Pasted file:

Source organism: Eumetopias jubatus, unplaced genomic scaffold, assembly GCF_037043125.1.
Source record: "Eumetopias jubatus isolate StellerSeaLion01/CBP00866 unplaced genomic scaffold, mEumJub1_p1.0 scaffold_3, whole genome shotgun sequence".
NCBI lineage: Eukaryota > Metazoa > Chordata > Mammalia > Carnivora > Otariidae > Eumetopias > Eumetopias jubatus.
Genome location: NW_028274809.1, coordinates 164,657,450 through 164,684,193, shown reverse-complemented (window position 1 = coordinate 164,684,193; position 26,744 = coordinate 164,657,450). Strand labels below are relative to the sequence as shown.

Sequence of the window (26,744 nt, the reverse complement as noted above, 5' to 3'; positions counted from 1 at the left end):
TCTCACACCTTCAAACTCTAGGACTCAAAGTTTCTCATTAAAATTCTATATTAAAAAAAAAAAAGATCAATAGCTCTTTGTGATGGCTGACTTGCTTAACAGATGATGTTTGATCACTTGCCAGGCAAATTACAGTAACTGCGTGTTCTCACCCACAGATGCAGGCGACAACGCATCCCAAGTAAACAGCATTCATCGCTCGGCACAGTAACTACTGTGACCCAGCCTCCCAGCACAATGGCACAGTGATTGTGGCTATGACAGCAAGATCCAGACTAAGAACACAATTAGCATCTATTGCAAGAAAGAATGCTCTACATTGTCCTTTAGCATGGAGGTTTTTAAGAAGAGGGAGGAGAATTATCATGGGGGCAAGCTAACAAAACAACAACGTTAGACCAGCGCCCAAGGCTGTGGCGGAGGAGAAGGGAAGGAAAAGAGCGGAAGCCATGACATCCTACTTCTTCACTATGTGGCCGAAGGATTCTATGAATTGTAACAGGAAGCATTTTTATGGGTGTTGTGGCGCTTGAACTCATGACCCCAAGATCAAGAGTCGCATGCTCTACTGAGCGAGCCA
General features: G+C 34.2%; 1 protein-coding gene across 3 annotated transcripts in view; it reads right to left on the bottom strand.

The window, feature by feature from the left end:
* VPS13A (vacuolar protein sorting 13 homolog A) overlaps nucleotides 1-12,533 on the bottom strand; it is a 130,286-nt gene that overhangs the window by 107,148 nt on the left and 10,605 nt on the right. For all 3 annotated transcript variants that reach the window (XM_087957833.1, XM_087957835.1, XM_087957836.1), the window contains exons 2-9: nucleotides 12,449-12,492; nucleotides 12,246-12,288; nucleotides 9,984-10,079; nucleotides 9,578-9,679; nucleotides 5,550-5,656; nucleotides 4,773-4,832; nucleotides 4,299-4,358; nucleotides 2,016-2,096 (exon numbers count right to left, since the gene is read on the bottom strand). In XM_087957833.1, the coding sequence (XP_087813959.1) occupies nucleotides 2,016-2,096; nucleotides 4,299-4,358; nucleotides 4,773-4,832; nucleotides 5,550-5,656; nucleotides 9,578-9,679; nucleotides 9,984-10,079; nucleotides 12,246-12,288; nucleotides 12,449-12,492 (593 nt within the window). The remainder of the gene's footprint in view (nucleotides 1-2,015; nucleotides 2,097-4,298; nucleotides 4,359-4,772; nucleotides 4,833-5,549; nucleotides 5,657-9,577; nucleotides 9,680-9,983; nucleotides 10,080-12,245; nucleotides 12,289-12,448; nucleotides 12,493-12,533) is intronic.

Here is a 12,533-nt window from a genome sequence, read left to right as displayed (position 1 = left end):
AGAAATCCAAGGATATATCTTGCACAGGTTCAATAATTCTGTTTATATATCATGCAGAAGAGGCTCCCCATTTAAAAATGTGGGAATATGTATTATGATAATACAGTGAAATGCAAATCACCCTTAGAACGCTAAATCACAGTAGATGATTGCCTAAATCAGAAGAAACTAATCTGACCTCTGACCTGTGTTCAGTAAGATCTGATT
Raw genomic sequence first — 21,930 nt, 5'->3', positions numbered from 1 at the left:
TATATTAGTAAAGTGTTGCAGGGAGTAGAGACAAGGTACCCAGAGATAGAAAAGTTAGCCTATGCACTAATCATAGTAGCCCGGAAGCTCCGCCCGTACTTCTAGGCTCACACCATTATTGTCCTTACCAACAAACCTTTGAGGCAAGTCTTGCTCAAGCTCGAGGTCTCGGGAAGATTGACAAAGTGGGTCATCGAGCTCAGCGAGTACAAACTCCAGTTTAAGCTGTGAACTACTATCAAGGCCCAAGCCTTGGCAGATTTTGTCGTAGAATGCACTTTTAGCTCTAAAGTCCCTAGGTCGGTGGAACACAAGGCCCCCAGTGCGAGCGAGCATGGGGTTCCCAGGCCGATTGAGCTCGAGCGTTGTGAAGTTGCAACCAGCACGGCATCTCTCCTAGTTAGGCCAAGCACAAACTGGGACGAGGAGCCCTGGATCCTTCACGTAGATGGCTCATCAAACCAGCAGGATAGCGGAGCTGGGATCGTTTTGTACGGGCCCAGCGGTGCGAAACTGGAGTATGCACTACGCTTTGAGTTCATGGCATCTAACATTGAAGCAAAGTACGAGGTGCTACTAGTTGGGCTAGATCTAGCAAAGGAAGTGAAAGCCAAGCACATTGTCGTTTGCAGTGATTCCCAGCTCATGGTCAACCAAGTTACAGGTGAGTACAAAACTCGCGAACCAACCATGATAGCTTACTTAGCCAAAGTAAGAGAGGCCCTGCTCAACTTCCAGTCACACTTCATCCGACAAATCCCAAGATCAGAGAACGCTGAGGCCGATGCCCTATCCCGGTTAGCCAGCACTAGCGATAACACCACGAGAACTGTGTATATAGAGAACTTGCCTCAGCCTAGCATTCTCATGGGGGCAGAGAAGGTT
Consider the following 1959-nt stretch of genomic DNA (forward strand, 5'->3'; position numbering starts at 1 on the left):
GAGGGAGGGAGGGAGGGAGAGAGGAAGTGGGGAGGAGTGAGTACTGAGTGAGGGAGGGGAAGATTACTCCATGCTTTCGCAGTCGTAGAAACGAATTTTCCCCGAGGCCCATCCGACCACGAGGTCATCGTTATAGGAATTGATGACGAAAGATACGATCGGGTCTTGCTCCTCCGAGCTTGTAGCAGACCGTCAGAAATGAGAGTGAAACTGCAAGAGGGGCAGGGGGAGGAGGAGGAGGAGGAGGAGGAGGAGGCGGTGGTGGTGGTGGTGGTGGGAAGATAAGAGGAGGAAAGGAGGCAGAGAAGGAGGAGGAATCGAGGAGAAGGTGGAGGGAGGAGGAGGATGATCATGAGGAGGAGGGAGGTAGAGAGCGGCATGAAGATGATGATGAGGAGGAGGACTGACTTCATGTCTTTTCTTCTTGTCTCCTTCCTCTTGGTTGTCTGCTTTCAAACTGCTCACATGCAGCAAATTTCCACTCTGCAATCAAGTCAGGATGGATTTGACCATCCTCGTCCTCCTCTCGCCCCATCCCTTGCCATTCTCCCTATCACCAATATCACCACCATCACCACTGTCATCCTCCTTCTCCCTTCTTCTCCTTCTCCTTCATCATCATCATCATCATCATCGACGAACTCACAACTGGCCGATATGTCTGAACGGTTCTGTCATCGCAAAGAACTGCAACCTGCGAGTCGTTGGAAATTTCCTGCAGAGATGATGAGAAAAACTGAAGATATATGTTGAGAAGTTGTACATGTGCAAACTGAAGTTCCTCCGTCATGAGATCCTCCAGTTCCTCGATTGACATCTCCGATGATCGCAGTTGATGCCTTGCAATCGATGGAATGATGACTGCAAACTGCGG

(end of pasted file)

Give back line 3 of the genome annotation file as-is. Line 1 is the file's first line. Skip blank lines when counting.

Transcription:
NCBI lineage: Eukaryota > Metazoa > Chordata > Mammalia > Carnivora > Otariidae > Eumetopias > Eumetopias jubatus.